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In conversation with Purbayan Chatterjee – Score Short Reads

In conversation with Purbayan Chatterjee

Every vocation comes with a set of protocols, especially dependent on the region in which it is being practised. Every section of society, similarly follows a code of conduct which also depends on the part of the world we are looking at.

The classical music of India is a traditional art form, which has been passed down aurally over thousands of years. Needless to say that it has certain time honoured value system some of which remain relevant even today. The interesting thing however, is that in the last 100 years, or so, we have undergone a sea change, societally speaking. The culture, cuisine, dressing of the people of our country, has gone from being completely traditional to becoming uber-modern.

The speed of this change has been so overwhelming that the codes of conduct  followed by a traditional art form like Indian classical music has been left in a slightly bewildered, crossroads-like situation in the present day. This often leads to a somewhat anachronistic set of behaviour patterns amongst practitioners of this art form. 

For instance, in keeping with Indian traditional protocol, it is customary to touch the feet of an elderly person, or bow down and say namaskar to them. However, between this, and just saying hi or hugging or even saying “Yo, how are you man?” we are often caught in awkward moments of uncertainty, trying to decide which one is better or more appropriate.

Often there is a great expectation of this kind of bowing down from people of earlier generations and therefore the indoctrination starts from a very early age so that the student of music follows this protocol to the T. I have often seen young students of music touch the feet of the elderly five or six times in the course of an hour-long meeting – I think we will all agree that this is a bit over the top.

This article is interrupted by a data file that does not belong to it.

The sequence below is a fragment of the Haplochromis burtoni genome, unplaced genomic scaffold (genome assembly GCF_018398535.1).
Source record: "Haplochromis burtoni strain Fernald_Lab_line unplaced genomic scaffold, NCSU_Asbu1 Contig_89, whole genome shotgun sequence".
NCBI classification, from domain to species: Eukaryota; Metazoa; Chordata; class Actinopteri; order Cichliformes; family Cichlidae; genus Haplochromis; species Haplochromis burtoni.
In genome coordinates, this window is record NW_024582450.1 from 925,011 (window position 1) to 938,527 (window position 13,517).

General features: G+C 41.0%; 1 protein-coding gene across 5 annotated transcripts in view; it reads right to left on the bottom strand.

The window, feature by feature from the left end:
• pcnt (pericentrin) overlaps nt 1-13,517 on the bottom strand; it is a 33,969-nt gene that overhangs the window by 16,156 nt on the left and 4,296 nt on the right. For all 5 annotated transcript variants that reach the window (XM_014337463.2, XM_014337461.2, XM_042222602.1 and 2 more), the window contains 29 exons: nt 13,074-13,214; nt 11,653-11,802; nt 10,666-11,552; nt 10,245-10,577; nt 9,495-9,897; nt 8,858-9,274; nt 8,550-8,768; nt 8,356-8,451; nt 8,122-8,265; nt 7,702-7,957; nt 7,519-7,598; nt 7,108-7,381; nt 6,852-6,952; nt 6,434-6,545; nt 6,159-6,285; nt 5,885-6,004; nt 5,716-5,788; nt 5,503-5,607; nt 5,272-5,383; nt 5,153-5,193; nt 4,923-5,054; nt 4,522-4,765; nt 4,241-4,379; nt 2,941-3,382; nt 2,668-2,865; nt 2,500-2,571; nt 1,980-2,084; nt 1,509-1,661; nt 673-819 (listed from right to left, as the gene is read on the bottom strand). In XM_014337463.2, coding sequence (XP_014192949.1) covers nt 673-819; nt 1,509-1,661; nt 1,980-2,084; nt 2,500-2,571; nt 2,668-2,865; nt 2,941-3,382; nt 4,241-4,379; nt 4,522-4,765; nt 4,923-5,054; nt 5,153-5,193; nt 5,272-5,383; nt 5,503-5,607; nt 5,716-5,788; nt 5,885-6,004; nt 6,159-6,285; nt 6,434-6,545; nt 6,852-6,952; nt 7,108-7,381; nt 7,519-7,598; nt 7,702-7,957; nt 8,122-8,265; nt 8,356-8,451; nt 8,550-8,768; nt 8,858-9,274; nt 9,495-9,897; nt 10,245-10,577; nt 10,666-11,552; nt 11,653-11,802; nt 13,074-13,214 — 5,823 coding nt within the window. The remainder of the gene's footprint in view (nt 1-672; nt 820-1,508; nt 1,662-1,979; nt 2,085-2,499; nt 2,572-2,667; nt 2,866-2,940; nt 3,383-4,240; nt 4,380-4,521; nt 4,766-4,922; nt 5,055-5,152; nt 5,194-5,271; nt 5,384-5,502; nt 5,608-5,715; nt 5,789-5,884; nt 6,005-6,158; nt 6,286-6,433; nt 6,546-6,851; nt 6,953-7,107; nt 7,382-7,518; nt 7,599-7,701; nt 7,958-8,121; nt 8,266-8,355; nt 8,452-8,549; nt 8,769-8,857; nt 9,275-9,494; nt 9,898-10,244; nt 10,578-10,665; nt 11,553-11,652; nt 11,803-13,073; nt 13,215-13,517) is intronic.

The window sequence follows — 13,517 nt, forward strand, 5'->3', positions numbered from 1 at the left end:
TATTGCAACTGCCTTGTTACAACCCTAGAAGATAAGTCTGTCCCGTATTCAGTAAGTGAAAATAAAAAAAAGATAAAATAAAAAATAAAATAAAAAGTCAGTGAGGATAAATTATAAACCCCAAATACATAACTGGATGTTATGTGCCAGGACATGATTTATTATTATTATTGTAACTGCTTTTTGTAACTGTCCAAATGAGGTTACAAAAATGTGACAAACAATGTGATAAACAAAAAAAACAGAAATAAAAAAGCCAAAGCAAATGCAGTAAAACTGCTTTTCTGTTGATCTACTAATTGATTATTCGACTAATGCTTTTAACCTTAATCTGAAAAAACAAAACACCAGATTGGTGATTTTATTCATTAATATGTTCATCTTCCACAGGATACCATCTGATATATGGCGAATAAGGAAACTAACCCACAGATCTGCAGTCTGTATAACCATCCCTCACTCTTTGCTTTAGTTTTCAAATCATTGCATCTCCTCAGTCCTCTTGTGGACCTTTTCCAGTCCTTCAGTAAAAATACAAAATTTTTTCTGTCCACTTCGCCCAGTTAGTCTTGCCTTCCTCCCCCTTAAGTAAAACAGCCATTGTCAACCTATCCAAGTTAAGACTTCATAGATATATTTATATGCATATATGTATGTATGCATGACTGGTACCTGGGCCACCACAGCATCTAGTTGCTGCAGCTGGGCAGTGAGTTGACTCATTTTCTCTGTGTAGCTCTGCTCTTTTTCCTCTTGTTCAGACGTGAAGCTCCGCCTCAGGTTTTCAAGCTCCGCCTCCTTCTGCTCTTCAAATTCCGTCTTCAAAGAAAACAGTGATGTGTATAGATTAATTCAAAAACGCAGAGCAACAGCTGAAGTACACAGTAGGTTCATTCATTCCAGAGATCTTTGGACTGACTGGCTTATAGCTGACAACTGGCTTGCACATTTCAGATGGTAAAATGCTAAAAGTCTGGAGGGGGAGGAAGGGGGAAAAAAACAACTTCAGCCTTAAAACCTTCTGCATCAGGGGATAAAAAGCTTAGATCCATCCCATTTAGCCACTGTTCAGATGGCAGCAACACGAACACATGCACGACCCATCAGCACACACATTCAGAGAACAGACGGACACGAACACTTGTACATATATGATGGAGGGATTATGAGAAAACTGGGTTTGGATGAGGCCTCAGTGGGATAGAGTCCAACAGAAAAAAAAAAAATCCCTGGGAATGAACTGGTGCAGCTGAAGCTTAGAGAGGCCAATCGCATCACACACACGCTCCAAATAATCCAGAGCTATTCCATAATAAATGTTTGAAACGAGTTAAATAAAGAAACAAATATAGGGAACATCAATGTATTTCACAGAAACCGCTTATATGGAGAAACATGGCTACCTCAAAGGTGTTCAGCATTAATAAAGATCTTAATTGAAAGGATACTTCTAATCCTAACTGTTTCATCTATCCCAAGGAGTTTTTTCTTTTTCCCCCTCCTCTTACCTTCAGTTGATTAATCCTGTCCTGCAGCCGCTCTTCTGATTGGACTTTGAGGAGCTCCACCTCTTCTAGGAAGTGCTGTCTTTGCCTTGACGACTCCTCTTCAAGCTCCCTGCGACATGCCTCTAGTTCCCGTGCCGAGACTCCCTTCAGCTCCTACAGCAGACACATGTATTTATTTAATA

Once at a gathering of legends, the late Pandit Shiv Kumar Sharma said he preferred the folded hands namaskaar to someone touching his feet. He explained that the concept of pranaam is one where someone seeks the permission of an elder or a guru to take some of their energy and blessing. He said that the person touching one’s your feet must ask for permission before doing so, as the elder must consent to this kind of energy transference. 

Having said that I think the custom of being respectful to somebody who is older than you is actually a great one but then there comes the question of the respect being a result of ceremony or genuinely coming from within. What are the things that have vastly changed is the closeness between generations of people. We are much closer to our parents or our gurus than we traditionally used to be.

However, if one delves a little deeper into this dynamic, one will realise that traditionally gurus and their shishyas did enjoy a great deal of bonhomie.  A great guru like Shri Ram Krishna Paramhansa told his equally great disciple, Swami Vivekananda that he had every right to accept his guru only after asking the necessary questions. 

I find the diversity of cultural backgrounds that exists in India to be very charming. I find it very endearing, for instance, that, in Maharashtra most people address one another by “tum” (as in Marathi the aap or aapani is extremely formal and somewhat distant) while in the north (places like Allahabad) people address even their kids as aap. Cultural homogeneity is reassuring but I think in a country like India, the cultural diversity is something which must be celebrated. 

Purbayan Chatterjee

To sum it all up, if I may be allowed, my humble opinion, I think balance is the key. There is certainly no need to be apologetic about being who you are, or about where you come from. There is no need to change value systems which are innate to you. 

There is a great deal that traditional wisdom offers, that is of immense value and which continues to remain relevant, and then there are some things which lose their relevance with the passage of time. It is important that as individuals we differentiate one from the other as we move on. How you dress does not change who you are, and most importantly, what you project does not change who you are. 

The irony of it all is that it is often as difficult, as it is easy to be completely yourself under your skin. Easy, because that is who you are and difficult, because we are always watching ourselves through the eyes of the millions around us. 

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